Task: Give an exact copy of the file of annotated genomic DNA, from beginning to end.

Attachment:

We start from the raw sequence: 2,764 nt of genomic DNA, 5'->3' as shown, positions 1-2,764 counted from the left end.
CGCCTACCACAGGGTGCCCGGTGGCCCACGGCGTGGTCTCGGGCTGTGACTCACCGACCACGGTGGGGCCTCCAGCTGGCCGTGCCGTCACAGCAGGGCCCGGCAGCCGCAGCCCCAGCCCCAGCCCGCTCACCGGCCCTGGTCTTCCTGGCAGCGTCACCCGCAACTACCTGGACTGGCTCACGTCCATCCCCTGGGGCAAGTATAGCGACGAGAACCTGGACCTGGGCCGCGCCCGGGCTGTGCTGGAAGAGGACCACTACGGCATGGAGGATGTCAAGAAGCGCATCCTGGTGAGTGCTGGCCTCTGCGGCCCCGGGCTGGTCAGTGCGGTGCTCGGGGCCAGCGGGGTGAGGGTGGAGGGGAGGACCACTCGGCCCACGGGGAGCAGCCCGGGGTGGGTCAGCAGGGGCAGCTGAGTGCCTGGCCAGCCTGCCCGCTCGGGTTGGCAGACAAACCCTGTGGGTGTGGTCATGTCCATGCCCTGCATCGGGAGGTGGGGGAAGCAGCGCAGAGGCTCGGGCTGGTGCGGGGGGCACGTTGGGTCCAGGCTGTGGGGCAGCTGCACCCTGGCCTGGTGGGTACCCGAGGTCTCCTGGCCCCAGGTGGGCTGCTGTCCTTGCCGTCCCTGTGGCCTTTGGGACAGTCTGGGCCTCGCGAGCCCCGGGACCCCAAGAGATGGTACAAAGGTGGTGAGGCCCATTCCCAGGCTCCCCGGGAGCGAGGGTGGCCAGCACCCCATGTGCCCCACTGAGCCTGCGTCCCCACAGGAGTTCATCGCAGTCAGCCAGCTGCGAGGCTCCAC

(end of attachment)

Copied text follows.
We start from the raw sequence: 2,764 nt of genomic DNA, 5'->3' as shown, positions 1-2,764 counted from the left end.
CGCCTACCACAGGGTGCCCGGTGGCCCACGGCGTGGTCTCGGGCTGTGACTCACCGACCACGGTGGGGCCTCCAGCTGGCCGTGCCGTCACAGCAGGGCCCGGCAGCCGCAGCCCCAGCCCCAGCCCGCTCACCGGCCCTGGTCTTCCTGGCAGCGTCACCCGCAACTACCTGGACTGGCTCACGTCCATCCCCTGGGGCAAGTATAGCGACGAGAACCTGGACCTGGGCCGCGCCCGGGCTGTGCTGGAAGAGGACCACTACGGCATGGAGGATGTCAAGAAGCGCATCCTGGTGAGTGCTGGCCTCTGCGGCCCCGGGCTGGTCAGTGCGGTGCTCGGGGCCAGCGGGGTGAGGGTGGAGGGGAGGACCACTCGGCCCACGGGGAGCAGCCCGGGGTGGGTCAGCAGGGGCAGCTGAGTGCCTGGCCAGCCTGCCCGCTCGGGTTGGCAGACAAACCCTGTGGGTGTGGTCATGTCCATGCCCTGCATCGGGAGGTGGGGGAAGCAGCGCAGAGGCTCGGGCTGGTGCGGGGGGCACGTTGGGTCCAGGCTGTGGGGCAGCTGCACCCTGGCCTGGTGGGTACCCGAGGTCTCCTGGCCCCAGGTGGGCTGCTGTCCTTGCCGTCCCTGTGGCCTTTGGGACAGTCTGGGCCTCGCGAGCCCCGGGACCCCAAGAGATGGTACAAAGGTGGTGAGGCCCATTCCCAGGCTCCCCGGGAGCGAGGGTGGCCAGCACCCCATGTGCCCCACTGAGCCTGCGTCCCCACAGGAGTTCATCGCAGTCAGCCAGCTGCGAGGCTCCAC